Drake University partners with health professionals to give teachers vaccines



More than 1,000 educators in Polk County got their first dose of the COVID-19 vaccine on Saturday at Drake University. The mass vaccination clinic came together in a matter of days. The partnerships of Hy-Vee, Drake University and the Polk County Health Department allowed educators to get their first dose of the vaccine right before the return to full-time, in-person learning. “We’ll still keep our same mitigation strategies as we’ve always had, but knowing that I have the vaccine is a lot better for me,” said Lori Kerr, a fifth grade teacher. Professor Nora Steller said online registrations to receive the shot began just a few days ago, and pharmacy students were quick to sign up to administer the vaccine. “Today we have many of our student pharmacists providing the shots, and it is wonderful that we, Drake University College of Pharmacy and Health Sciences, can serve in this role with our volunteer efforts by our students and pharmacist faculty, as well as we’re meeting the experiential education needs of our students, too,” Stellar said. First-year pharmacy student Kristen Giles said working at the clinic is validation that she’s on the right career path.”So much of pharmacy school has been just didactic, in-classroom stuff, but–to actually like be hands on in administering these to people–it’s going to affect their lives in such a positive way. It’s a great feeling,” Giles said. Everyone who got a vaccine Saturday is automatically scheduled for a second dose in three weeks.

More than 1,000 educators in Polk County got their first dose of the COVID-19 vaccine on Saturday at Drake University.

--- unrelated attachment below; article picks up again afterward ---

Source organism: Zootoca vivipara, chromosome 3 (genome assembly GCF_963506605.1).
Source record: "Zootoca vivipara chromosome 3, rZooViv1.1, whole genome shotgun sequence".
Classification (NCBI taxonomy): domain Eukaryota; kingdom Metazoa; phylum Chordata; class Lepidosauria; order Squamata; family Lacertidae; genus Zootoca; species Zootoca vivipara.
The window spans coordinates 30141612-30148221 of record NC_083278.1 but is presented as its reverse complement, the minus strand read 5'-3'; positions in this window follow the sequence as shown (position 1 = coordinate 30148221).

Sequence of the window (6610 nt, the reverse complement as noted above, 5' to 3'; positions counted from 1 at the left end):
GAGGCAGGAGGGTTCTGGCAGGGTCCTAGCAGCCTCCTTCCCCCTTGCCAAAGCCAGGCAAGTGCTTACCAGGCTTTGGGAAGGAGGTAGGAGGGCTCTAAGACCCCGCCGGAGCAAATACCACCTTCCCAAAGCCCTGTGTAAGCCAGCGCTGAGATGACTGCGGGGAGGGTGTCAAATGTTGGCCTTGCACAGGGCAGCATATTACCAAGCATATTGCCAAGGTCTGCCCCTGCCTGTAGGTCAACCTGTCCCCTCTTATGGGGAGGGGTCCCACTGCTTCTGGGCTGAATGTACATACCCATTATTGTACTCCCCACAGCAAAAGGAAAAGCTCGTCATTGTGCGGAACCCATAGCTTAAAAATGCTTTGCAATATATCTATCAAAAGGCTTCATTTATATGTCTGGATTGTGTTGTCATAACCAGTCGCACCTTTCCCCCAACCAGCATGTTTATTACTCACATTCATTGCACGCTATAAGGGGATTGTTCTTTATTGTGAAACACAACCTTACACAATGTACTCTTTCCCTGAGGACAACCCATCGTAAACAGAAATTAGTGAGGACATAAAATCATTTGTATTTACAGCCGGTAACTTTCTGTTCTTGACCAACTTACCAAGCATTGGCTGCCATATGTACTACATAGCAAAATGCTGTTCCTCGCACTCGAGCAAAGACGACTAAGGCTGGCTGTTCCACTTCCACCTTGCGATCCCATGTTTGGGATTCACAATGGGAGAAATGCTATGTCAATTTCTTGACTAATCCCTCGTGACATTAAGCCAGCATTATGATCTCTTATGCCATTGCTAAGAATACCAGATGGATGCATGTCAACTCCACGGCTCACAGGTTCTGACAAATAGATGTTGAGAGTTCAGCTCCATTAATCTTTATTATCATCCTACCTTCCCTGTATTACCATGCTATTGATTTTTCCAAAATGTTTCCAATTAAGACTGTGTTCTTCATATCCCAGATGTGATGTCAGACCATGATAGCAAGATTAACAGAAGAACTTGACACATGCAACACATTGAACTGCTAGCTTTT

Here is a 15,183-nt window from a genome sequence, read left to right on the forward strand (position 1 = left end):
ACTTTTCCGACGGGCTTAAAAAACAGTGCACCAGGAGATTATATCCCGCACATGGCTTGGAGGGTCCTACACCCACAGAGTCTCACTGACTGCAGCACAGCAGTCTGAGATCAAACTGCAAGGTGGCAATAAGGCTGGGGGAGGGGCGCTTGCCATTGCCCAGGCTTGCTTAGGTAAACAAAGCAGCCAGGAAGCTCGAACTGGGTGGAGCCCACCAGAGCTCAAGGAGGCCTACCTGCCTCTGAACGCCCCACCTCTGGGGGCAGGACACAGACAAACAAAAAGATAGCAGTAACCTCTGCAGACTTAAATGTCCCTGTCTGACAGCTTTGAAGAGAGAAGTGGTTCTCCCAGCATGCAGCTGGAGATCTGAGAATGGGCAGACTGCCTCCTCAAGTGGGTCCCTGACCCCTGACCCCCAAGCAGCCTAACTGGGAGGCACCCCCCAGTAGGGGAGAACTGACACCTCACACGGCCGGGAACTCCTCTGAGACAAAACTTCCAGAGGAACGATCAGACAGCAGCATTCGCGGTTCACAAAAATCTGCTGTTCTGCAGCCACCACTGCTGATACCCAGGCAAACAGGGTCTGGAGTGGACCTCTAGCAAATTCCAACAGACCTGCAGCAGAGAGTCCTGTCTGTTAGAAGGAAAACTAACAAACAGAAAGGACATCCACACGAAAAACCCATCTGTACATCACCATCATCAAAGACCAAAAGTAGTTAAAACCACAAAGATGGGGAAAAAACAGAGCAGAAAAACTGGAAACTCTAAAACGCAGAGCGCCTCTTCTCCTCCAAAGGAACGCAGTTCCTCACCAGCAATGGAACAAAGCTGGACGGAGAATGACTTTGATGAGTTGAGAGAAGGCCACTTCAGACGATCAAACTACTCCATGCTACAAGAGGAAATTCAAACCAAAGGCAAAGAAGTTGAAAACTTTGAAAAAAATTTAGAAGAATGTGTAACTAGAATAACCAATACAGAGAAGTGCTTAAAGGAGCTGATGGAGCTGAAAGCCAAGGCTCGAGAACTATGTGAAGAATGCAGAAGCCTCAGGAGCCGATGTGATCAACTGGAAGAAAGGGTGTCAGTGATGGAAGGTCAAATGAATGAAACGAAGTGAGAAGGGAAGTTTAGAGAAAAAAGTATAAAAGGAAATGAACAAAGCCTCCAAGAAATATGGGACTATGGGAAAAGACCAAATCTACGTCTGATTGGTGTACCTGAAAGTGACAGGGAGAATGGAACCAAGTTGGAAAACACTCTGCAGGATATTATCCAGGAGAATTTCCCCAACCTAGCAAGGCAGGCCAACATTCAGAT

The mass vaccination clinic came together in a matter of days. The partnerships of Hy-Vee, Drake University and the Polk County Health Department allowed educators to get their first dose of the vaccine right before the return to full-time, in-person learning.

“We’ll still keep our same mitigation strategies as we’ve always had, but knowing that I have the vaccine is a lot better for me,” said Lori Kerr, a fifth grade teacher.

Professor Nora Steller said online registrations to receive the shot began just a few days ago, and pharmacy students were quick to sign up to administer the vaccine.

“Today we have many of our student pharmacists providing the shots, and it is wonderful that we, Drake University College of Pharmacy and Health Sciences, can serve in this role with our volunteer efforts by our students and pharmacist faculty, as well as we’re meeting the experiential education needs of our students, too,” Stellar said.

First-year pharmacy student Kristen Giles said working at the clinic is validation that she’s on the right career path.

“So much of pharmacy school has been just didactic, in-classroom stuff, but–to actually like be hands on in administering these to people–it’s going to affect their lives in such a positive way. It’s a great feeling,” Giles said.

Everyone who got a vaccine Saturday is automatically scheduled for a second dose in three weeks.



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